Those worried about the trajectory of the Trump White House — and these days, who isn’t? — could take some comfort from the news last week that two well-respected professionals were joining the National Security Council. Former George W. Bush aide Dina Powell, a fluent Arabic speaker and Goldman Sachs alumna, will become deputy national security advisor, and Nadia Schadlow, an expert on military affairs, will leave the Smith Richardson Foundation to take charge of strategic planning. They are welcome additions to the Axis of Adults that must compete for influence in this administration with the Cabal of Crazies, whose ranks include Stephen Bannon, Stephen Miller, Peter Navarro, and Sebastian Gorka.
The problem is that the cabal counts among its members someone whose influence trumps, so to speak, that of National Security Advisor H.R. McMaster, Secretary of Defense James Mattis, Secretary of Homeland Security John Kelly, or any other appointee. We refer, of course, to the conspirator in chief himself. The series of vintage performances delivered by President Donald Trump last week — and the vehement response they elicited from national security officials testifying Monday before the House Intelligence Committee — reminds us of why the Axis of Adults has a nearly impossible job in keeping this administration from veering into cloud cuckoo-land.
On March 15, Trump journeyed to Nashville, Tennessee, for a campaign-style rally where supporters repeated the old cry of “Lock her up” in reference to Hillary Clinton — a demand that was merely deranged when made during the campaign but that now seems positively sinister when it is associated with the man charged with enforcing the nation’s laws. At the rally, Trump reacted to the “terrible” court rulings blocking his revised executive order on immigration. “The order blocked was a watered-down version of the first order…,” he thundered. “Let me tell you something. I think we ought to go back to the first one and go all the way.”
It is precisely such presidential pronouncements that provide ammunition to litigants who claim that the executive order is an unconstitutional attempt to ban Muslims. Administration lawyers insist otherwise in court, but their arguments are undermined by their boss, who simply cannot hide his true intent.
Two days later, Trump hosted German Chancellor Angela Merkel at the White House for what looked to be the first date from hell. With cameras rolling, Merkel asked Trump if he wanted to shake hands; he pointedly ignored her. Trump then used their joint news conference to demand not only that Germany and other NATO partners increase their defense spending — a standard trope of past administrations — but that they pay back the United States “vast sums of money from past years” that “they owe” us for defending them from Russian aggression. To make sure that no one missed the message, he followed up with tweets reiterating: “Germany owes…vast sums of money to NATO & the United States must be paid more for the powerful, and very expensive, defense it provides to Germany!”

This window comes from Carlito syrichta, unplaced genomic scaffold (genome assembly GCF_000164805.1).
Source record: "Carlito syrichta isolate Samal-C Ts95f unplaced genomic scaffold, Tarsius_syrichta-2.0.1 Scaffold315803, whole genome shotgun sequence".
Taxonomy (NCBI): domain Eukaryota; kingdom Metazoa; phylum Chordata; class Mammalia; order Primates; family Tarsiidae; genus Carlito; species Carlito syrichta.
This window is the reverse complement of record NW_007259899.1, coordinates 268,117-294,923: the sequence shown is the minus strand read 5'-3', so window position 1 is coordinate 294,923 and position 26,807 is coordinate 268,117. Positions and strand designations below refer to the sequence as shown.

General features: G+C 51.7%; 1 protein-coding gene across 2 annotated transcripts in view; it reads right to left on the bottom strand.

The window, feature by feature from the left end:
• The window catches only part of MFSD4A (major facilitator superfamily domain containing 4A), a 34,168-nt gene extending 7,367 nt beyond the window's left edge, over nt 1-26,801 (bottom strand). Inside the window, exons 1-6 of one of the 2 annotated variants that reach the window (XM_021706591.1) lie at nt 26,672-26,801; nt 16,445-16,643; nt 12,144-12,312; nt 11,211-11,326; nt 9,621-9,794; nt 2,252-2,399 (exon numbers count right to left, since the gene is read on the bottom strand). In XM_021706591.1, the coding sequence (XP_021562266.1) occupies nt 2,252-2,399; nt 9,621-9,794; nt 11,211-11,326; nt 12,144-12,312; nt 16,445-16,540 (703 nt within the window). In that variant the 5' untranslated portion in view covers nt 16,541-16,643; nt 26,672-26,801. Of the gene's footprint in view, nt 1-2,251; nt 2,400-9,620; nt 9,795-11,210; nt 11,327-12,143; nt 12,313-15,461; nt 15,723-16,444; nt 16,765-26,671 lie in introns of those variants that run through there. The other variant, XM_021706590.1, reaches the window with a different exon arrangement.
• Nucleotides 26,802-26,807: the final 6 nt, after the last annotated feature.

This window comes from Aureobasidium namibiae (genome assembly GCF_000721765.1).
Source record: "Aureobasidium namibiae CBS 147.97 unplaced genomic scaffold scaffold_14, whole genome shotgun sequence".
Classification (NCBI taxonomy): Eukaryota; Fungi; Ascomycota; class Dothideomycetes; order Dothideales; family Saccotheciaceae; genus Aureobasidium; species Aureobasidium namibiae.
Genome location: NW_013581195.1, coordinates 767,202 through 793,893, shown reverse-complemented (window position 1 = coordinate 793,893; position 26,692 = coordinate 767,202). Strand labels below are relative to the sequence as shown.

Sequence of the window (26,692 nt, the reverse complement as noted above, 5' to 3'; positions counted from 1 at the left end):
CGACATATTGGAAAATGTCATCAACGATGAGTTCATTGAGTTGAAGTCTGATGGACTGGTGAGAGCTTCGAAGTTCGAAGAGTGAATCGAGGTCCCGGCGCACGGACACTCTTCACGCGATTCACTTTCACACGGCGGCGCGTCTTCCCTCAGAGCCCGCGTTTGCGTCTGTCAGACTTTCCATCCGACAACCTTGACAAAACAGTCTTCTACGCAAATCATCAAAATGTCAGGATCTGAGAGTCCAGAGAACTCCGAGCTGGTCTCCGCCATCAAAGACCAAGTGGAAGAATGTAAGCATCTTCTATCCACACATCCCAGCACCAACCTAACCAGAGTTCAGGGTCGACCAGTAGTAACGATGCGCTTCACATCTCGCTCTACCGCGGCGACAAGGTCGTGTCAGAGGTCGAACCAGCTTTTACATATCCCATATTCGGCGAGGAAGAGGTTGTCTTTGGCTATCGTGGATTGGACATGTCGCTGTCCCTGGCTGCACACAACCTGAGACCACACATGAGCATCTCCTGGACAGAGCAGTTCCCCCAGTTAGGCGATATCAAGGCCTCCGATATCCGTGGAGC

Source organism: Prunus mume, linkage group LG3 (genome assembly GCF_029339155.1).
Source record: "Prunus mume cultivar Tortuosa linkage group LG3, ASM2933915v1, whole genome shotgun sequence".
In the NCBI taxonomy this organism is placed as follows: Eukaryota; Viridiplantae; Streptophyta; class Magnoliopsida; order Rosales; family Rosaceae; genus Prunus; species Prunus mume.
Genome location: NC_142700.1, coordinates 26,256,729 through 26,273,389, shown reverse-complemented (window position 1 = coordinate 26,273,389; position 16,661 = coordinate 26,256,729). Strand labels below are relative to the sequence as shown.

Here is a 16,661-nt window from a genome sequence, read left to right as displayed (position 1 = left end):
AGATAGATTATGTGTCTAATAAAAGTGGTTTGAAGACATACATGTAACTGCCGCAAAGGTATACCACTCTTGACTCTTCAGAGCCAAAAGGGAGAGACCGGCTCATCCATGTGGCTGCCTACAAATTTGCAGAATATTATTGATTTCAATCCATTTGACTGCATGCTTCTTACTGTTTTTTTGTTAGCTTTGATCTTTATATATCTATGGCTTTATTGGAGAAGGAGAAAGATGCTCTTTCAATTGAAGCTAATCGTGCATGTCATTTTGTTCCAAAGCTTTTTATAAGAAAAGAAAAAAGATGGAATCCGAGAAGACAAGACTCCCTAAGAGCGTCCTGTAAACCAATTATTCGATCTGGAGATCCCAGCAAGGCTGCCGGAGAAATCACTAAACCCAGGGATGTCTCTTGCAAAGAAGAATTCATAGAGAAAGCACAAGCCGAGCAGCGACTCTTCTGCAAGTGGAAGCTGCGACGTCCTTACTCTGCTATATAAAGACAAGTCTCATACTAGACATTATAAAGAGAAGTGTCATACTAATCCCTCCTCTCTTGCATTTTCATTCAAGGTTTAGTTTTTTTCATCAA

While he’s at it, why not ask France to pay back the cost of D-Day? Or is he afraid that France will retaliate by demanding repayment for its contribution to America’s War of Independence? That would certainly take Trump’s view of international relations as a protection racket to its logical, if absurd, conclusion.
Trump also could not hide his anti-German animus when it came to trade, saying: “Right now, I would say that the negotiators for Germany have done a far better job than the negotiators for the United States. But hopefully we can even it out.” Trump seems oblivious to the fact that over 750,000 Americans are employed by German-owned companies such as Daimler, T-Mobile, Siemens, Adidas, and even Trader Joe’s. He makes it sound as if Germany is committing some heinous offense by selling us lots of stuff we want to buy. Naturally, he had all too little to say about the continuing importance of the German-American alliance that has underpinned prosperity and security on both sides of the Atlantic since 1945.
An anonymous German Foreign Ministry official was subsequently quoted as saying that Trump “uses rudeness to compensate for his weakness, like Putin.” An astute observation, that. And when it came to alienating allies, Trump was just getting started.
In desperately trying to support Trump’s discredited allegation that President Barack Obama had been spying on him, which has been denied not only by the U.S. intelligence community and the Justice Department but by the bipartisan leadership of the House and Senate intelligence committees, White House spokesman Sean Spicer cited a statement by a Fox News commentator. Former Judge Andrew Napolitano asserted that, rather than spying on Trump directly, Obama had outsourced the dirty work to Britain’s communications agency, the Government Communications Headquarters (GCHQ). His source? A discredited former CIA officer who has become notorious for peddling false stories that former first lady Michelle Obama gave a speech “railing against whitey” and that former Secretary of State John Kerry “raped some poor Vietnamese women” while in the Navy.